Corporate Security

CyberSec Tips: Email – Spam – Phishing – example 3 – credit checks

A lot of online security and anti-fraud checklists will tell you to check your credit rating with the credit rating reporting companies.  This is a good idea, and, under certain conditions, you can often get such reports free of charge from the ratings companies.

However, you should never get involved with the promises of credit reports that come via spam.

Oddly, these credit report spam messages have very little content, other than a URL, or possibly a URL and some extra text (which usually doesn’t display) meant only to confuse the matter and get by spam filters.  There are lots of these messages: today I got five in only one of my accounts.

I checked one out, very carefully.  The reason to be careful is that you have no idea what is at the end of that URL.  It could be a sales pitch.  It could be an attempt to defraud you.  It could be “drive-by” malware.  In the case I tested, it redirected through four different sites before finally displaying something.  Those four different sites could simply be there to make it harder to trace the spammers and fraudsters, but more likely they were each trying something: registering the fact that my email address was valid (and that there was a live “sucker” attached to it, worth attempting to defraud), installing malware, checking the software and services installed on my computer, and so forth.

It ended up at a site listing a number of financial services.  The domain was “simply-finances.com.”  One indication that this is fraudulent is that the ownership of this domain name is deeply buried.  It appears to be registered through GoDaddy, which makes it hard to check out with a normal “whois” request: you have to go to GoDaddy themselves to get any information.  Once there you find that it is registered through another company called Domains By Proxy, who exist solely to hide the ownership of domains.  Highly suspicious, and no reputable financial company would operate in such a fashion.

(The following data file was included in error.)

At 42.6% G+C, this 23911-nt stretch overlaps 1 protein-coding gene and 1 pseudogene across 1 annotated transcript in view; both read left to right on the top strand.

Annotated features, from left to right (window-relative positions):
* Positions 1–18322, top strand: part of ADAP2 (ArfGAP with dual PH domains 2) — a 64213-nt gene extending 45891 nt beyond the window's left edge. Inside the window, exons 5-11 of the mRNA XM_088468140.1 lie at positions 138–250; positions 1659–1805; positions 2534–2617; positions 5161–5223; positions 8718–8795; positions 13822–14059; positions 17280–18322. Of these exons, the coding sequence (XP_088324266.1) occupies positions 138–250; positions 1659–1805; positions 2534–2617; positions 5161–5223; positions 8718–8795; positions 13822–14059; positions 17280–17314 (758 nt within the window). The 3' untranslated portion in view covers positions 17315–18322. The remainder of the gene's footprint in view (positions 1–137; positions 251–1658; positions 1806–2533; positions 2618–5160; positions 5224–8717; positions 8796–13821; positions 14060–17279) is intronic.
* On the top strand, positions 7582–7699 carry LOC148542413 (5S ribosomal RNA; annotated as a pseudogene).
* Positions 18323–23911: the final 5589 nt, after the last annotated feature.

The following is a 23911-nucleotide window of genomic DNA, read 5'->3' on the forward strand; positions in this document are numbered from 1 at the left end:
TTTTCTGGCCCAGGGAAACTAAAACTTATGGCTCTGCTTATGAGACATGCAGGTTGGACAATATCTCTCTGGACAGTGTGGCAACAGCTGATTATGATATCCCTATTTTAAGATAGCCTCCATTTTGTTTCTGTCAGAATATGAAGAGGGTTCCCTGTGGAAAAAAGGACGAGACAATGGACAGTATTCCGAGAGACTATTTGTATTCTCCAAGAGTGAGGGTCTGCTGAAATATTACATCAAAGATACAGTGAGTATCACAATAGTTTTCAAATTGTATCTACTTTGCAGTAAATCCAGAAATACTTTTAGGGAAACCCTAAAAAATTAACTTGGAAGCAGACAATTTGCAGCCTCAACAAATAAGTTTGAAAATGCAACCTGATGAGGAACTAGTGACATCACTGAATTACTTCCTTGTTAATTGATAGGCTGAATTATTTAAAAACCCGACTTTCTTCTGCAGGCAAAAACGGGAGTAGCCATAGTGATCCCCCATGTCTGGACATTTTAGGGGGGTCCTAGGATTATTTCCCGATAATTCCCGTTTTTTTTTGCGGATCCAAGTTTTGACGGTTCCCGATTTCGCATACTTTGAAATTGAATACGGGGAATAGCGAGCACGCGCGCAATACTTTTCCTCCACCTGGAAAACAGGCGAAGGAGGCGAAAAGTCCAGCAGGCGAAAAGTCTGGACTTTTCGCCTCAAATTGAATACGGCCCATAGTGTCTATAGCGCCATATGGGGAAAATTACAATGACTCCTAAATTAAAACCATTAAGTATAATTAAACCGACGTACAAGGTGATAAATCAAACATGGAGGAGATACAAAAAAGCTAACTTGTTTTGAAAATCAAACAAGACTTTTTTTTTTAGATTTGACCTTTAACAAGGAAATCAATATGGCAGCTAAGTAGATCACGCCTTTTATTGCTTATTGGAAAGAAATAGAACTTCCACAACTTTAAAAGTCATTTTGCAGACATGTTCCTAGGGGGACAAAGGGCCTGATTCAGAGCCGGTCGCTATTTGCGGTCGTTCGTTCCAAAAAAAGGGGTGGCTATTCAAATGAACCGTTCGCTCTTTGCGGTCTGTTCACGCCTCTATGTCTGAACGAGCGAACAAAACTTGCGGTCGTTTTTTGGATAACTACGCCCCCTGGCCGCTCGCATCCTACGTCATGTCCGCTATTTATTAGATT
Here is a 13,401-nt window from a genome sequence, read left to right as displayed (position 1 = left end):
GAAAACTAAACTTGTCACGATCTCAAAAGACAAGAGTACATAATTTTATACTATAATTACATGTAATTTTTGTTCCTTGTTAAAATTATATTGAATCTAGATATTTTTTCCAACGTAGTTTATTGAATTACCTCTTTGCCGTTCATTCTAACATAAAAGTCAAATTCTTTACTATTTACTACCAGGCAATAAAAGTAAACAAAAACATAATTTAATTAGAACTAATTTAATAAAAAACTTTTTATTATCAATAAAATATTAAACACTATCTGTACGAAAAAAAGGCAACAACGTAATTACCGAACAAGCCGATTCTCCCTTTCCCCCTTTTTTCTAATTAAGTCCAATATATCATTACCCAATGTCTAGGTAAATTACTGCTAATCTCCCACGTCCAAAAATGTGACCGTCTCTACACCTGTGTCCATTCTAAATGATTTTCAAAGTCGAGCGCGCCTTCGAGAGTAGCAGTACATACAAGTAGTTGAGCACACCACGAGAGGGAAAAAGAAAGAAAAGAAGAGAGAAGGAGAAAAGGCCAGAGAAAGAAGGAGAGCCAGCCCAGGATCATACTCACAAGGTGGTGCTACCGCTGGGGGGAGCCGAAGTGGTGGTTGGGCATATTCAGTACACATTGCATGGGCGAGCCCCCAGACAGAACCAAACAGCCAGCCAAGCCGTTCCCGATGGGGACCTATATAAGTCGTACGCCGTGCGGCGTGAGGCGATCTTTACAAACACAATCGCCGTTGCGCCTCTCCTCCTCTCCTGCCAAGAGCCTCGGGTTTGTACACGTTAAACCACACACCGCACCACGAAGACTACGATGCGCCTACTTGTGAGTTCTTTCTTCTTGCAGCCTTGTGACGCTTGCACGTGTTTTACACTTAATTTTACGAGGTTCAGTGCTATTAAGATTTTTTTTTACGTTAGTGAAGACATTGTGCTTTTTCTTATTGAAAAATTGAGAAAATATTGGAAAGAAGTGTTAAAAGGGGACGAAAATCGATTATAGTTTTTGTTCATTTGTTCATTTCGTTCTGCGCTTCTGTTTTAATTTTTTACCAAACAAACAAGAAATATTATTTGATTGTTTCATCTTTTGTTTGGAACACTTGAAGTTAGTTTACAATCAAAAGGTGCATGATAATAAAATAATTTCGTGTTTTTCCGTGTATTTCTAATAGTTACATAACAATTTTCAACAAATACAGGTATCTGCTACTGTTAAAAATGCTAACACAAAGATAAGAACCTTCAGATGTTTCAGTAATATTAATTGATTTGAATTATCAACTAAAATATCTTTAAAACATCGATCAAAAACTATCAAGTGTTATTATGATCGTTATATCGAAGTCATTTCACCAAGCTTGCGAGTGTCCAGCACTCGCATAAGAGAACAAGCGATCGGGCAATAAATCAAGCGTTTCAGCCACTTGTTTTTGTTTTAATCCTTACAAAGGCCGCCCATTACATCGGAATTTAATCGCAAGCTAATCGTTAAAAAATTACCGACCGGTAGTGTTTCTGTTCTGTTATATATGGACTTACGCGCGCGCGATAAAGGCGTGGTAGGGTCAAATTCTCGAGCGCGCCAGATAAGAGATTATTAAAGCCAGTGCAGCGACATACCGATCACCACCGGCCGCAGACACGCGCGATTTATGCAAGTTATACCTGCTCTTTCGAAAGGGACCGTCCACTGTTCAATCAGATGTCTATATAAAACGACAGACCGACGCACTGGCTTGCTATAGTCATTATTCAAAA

The credit rating link sent me to a domain called “transunion.ca.”  The .ca would indicate that this was for credit reporting in Canada, which makes sense, as that is where I live.  (One of the redirection sites probably figured that out, and passed the information along.)  However, that domain is registered to someone in Chicago.  Therefore, it’s probably fraud: why would someone in Chicago have any insight on contacts for credit reporting for Canadians?

It’s probably fraudulent in any case.  What I landed on was an offer to set me up for a service which, for $17 per month, would generate credit ratings reports.  And, of course, it’s asking for lots of information about me, definitely enough to start identity theft.  There is no way I am signing up for this service.

Again, checking out your own credit rating is probably a good idea, although it has to be done regularly, and it only really detects fraud after the fact.  But going through offers via spam is an incredibly bad idea.

CyberSec Tips: Email – Spam – check your filters

Spam filters are getting pretty good these days.  If they weren’t, we’d be inundated.

But they aren’t perfect.

It’s a good idea to check what is being filtered out, every once in a while, to make sure that you are not missing messages you should be getting.  Lots of things can falsely trigger spam filters these days.